A quick question about limits?

Well, if you have a formula and after changing the x's into ∞'s you get (∞+1-∞^2)/∞, what do you exactly get on the numerator? ∞? -∞? Or you get ∞-∞ and you have to find that limit before moving on to ∞/∞?

I would really appreciate a quick answer, anybody out there willing to help me? :)


I think I didn't explain it the right way lol xD I already knew that ∞-∞ and ∞/∞ are both undetermined forms but in that particular case, ∞+1-∞^2, do you get the undetermined form ∞-∞ or do you just get ∞/-∞ and you move to the outer undeterminated form [(∞+1-∞^2)/∞]?

Thanks anyway! :)

2 Answers

  • 9 years ago
    Favorite Answer

    Any time we get a limit of infinity/infinity, we must be careful because the limit could turn out to be any real number or +/- infinity. The same is true for infinity - infinity cases as well. In either case, we call these indeterminate forms.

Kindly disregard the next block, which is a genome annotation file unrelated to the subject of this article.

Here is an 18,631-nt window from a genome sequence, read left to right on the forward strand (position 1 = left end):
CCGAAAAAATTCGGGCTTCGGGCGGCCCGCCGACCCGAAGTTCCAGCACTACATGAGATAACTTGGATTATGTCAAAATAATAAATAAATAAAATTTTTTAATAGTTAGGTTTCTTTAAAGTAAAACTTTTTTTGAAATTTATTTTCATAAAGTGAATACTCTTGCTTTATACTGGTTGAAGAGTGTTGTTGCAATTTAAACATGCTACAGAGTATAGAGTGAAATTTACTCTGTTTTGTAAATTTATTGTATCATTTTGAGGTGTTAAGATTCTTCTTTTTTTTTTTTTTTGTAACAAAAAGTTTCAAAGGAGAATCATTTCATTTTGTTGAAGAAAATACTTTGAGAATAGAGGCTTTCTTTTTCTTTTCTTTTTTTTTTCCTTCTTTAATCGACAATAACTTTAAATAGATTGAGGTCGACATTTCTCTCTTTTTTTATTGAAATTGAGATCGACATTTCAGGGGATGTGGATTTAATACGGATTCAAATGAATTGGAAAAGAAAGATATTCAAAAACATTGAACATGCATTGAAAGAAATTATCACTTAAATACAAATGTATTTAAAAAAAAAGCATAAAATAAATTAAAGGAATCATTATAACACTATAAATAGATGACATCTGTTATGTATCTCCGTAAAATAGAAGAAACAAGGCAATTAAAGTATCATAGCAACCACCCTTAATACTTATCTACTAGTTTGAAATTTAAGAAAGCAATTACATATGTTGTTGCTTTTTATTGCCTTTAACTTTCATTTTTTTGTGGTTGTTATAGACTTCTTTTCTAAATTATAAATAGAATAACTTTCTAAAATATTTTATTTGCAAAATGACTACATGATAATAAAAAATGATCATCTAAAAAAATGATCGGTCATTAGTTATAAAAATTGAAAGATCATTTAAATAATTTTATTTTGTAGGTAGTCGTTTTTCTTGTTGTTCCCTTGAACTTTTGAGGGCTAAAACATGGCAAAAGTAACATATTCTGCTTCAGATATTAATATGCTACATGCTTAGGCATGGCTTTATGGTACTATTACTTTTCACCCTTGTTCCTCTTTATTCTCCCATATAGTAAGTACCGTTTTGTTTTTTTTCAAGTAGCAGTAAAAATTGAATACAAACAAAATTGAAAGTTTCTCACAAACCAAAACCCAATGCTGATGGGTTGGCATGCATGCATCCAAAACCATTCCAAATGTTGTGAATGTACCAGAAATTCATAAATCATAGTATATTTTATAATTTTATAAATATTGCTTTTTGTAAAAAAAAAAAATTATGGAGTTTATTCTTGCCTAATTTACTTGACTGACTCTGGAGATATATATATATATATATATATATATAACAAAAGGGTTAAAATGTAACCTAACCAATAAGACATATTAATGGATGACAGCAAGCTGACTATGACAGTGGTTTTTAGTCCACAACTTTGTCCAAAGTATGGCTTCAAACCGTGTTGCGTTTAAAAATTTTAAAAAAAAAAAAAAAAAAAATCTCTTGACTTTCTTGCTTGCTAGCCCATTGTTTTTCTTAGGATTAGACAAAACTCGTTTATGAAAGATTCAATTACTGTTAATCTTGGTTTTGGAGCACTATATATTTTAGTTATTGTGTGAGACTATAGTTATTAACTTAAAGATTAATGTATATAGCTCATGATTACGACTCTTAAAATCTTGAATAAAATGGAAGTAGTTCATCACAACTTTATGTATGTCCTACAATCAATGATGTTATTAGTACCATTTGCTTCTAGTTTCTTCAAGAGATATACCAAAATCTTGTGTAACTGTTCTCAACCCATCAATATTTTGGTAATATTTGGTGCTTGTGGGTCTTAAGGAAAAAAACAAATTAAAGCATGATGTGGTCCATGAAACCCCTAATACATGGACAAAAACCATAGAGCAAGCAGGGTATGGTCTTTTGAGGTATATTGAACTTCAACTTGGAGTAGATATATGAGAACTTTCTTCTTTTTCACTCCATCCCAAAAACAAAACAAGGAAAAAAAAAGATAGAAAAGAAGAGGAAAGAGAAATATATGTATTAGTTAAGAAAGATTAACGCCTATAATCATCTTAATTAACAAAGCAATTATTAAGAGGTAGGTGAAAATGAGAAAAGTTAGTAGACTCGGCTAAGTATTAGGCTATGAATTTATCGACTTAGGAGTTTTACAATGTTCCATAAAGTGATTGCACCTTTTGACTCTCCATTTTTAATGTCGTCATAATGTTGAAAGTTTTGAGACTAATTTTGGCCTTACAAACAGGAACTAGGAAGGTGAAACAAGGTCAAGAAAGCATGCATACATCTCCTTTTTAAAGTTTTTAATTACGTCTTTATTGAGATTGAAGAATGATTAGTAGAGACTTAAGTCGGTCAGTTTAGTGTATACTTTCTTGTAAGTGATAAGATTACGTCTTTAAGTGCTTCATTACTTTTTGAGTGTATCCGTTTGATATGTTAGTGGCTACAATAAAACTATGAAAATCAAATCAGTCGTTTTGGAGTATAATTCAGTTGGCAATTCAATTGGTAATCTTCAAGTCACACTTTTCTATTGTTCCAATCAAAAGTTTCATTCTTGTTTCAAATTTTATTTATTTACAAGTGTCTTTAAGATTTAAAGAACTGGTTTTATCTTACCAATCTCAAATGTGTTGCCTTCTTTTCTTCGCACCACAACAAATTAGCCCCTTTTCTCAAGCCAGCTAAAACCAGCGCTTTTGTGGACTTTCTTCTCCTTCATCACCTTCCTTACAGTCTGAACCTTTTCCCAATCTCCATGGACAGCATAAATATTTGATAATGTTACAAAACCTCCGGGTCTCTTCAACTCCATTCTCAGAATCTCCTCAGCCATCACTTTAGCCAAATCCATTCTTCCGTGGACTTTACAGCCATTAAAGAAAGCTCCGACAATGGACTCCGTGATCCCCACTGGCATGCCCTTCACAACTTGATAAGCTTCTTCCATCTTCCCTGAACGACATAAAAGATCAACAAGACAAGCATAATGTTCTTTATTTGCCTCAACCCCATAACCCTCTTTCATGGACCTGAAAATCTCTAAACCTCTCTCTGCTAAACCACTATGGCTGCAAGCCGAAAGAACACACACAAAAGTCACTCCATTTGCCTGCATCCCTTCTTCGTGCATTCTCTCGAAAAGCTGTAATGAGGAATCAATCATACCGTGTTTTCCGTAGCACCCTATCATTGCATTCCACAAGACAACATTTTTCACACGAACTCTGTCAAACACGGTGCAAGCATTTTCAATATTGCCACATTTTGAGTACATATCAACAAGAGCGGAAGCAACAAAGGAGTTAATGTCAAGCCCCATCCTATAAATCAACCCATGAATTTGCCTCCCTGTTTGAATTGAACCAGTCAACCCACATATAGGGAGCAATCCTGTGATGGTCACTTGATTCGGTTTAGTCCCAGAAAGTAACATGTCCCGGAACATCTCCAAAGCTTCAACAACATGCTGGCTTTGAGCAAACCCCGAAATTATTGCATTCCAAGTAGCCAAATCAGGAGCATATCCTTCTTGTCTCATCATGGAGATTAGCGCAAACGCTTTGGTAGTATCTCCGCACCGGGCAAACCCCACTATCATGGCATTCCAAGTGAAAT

To First Answerer: Consider f(x)=x/e^x, lim(x-->infinity) f(x) is of form (infinity/infinity), yet by l'hopital's rule d/dx(x)=1 and d/dx(e^x)=e^x, lim(x-->infnity) f(x)= lim(x-->infinity) (1/e^x)=0. Clearly this exists so only true for some limits, not all.

  • Anonymous
    9 years ago

    limit does not exist

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